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A Dictionary of Greek and Roman biography and mythology (ed. William Smith) 73 73 Browse Search
Pausanias, Description of Greece 9 9 Browse Search
Pliny the Elder, The Natural History (ed. John Bostock, M.D., F.R.S., H.T. Riley, Esq., B.A.) 6 6 Browse Search
M. Tullius Cicero, De Officiis: index (ed. Walter Miller) 6 6 Browse Search
Diodorus Siculus, Library 6 6 Browse Search
Knight's Mechanical Encyclopedia (ed. Knight) 4 4 Browse Search
Polybius, Histories 3 3 Browse Search
Plato, Hippias Major, Hippias Minor, Ion, Menexenus, Cleitophon, Timaeus, Critias, Minos, Epinomis 2 2 Browse Search
Demosthenes, Speeches 11-20 2 2 Browse Search
Xenophon, Anabasis (ed. Carleton L. Brownson) 2 2 Browse Search
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Browsing named entities in Thomas W. Allen, E. E. Sikes, Commentary on the Homeric Hymns. You can also browse the collection for 480 BC or search for 480 BC in all documents.

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Thomas W. Allen, E. E. Sikes, Commentary on the Homeric Hymns, HYMN TO HERMES (search)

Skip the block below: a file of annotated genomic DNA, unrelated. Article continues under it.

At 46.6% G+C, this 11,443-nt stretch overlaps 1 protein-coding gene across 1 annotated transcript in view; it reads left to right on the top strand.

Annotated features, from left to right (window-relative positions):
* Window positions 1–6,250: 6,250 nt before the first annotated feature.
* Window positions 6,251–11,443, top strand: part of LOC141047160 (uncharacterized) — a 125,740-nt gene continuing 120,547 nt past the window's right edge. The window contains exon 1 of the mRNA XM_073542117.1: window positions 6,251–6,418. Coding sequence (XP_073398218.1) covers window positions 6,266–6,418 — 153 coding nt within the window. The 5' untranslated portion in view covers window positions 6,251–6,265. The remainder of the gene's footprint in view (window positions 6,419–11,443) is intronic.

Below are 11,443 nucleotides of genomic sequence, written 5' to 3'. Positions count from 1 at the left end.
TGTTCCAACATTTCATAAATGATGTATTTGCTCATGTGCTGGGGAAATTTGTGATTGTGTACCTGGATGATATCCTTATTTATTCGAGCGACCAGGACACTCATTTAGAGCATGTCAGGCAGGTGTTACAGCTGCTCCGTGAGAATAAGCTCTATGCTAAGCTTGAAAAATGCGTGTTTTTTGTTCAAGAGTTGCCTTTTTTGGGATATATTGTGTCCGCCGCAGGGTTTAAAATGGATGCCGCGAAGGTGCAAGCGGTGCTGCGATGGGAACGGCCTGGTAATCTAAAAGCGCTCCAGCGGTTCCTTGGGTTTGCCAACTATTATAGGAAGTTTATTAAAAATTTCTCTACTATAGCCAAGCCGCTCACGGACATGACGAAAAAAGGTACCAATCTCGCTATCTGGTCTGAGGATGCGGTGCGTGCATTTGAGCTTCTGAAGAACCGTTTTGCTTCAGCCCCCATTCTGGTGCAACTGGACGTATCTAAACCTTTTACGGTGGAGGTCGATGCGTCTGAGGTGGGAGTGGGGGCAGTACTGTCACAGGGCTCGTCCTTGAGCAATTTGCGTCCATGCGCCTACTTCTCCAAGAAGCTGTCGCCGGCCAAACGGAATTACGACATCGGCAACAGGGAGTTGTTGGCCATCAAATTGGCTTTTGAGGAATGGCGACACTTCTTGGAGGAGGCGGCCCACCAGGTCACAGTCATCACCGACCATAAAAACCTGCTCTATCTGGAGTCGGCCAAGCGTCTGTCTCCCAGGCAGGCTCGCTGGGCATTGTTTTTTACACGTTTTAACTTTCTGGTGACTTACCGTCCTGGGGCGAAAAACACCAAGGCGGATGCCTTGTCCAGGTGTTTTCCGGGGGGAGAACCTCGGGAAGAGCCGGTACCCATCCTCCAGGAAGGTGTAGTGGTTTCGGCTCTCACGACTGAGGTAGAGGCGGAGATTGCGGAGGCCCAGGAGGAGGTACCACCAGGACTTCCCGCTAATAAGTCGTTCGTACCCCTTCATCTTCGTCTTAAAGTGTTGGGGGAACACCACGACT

myth Melic Poets p. 165 (but see Timotheus Pers.237). Even if this form of the cithara is older than Terpander, who probably only modified the scale (Smyth l.c.), it is highly probable that the hymn is much later than that poet. As Gemoll remarks (p. 193), the hymn-writer could not have attributed the seven strings to Hermes, had not the cithara been long established in that form. On the other hand, the hymn does not approach the childishness of the Batrachomachia (attributed to Pigres, circ. 480, by Plutarch and Suidas), nor to the comic effects of fourth-century parody; still less is it Alexandrian. It is excellent and vigorous literature of an early period, and its cynical and quasi-parodic style make it unique. Its language is in places prosaic,See on 313, 316. but a high flight of poetic fancy would be foreign to the theme. The moral tone appears low when judged by modern standards—as low, perhaps, as that of the Lay of Demodocus (see h. Aphr. Introd.). But this was no stumbli